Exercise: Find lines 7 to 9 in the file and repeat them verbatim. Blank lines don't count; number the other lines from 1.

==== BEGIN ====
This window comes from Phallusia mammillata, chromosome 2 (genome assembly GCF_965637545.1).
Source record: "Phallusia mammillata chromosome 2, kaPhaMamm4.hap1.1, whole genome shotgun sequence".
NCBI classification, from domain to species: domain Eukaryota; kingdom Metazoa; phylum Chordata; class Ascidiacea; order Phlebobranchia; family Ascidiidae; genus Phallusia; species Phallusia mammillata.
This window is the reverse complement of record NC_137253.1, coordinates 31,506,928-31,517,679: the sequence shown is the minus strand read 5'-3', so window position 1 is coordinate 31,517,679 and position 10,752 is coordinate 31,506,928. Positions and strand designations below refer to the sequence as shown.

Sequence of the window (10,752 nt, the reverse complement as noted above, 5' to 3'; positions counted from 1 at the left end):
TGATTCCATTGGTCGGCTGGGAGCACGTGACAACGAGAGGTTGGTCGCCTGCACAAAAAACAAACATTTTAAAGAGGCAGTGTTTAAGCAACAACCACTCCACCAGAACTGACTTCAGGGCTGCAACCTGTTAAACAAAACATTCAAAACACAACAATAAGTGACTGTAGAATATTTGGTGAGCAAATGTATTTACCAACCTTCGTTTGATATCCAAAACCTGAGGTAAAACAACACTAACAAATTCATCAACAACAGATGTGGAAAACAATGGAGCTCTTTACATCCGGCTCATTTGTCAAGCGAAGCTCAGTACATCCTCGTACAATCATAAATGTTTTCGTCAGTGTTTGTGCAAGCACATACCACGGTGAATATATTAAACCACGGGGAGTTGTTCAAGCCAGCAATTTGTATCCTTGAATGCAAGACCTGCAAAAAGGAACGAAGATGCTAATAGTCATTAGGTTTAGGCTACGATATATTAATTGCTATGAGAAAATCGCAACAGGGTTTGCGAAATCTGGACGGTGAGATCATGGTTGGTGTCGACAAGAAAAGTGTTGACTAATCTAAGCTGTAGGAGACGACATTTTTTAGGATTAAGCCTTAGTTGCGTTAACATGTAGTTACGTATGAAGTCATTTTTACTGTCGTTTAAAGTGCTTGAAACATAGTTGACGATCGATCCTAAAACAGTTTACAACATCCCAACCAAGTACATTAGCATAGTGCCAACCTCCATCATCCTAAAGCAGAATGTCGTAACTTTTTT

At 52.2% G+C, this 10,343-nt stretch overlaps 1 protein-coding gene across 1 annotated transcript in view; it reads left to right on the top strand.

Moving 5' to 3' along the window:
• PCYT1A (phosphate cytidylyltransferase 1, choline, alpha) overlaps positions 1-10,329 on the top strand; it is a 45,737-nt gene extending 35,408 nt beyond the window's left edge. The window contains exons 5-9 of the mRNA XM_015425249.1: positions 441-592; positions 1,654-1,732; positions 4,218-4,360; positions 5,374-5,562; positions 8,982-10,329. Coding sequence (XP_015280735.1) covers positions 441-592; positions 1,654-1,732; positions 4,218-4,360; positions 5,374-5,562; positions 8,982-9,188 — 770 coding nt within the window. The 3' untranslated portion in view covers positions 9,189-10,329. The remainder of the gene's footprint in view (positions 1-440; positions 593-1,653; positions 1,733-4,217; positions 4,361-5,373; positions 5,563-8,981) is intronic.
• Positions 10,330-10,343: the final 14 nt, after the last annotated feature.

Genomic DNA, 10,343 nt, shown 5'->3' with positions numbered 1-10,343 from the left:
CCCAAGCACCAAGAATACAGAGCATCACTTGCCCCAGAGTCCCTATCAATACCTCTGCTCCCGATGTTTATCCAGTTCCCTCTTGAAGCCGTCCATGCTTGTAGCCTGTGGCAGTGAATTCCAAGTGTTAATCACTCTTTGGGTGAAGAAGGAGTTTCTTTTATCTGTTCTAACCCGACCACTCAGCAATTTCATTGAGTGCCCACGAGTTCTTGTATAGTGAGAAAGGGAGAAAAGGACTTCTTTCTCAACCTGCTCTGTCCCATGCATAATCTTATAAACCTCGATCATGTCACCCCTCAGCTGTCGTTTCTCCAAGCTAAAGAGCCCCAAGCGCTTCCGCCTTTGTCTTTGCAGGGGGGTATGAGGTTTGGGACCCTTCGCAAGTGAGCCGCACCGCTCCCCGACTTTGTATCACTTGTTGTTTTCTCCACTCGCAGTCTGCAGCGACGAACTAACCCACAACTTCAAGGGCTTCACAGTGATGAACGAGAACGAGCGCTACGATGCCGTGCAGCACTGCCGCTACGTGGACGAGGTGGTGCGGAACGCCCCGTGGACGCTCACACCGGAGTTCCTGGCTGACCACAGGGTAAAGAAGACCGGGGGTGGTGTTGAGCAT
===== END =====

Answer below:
At 52.2% G+C, this 10,343-nt stretch overlaps 1 protein-coding gene across 1 annotated transcript in view; it reads left to right on the top strand.

Moving 5' to 3' along the window:
• PCYT1A (phosphate cytidylyltransferase 1, choline, alpha) overlaps positions 1-10,329 on the top strand; it is a 45,737-nt gene extending 35,408 nt beyond the window's left edge. The window contains exons 5-9 of the mRNA XM_015425249.1: positions 441-592; positions 1,654-1,732; positions 4,218-4,360; positions 5,374-5,562; positions 8,982-10,329. Coding sequence (XP_015280735.1) covers positions 441-592; positions 1,654-1,732; positions 4,218-4,360; positions 5,374-5,562; positions 8,982-9,188 — 770 coding nt within the window. The 3' untranslated portion in view covers positions 9,189-10,329. The remainder of the gene's footprint in view (positions 1-440; positions 593-1,653; positions 1,733-4,217; positions 4,361-5,373; positions 5,563-8,981) is intronic.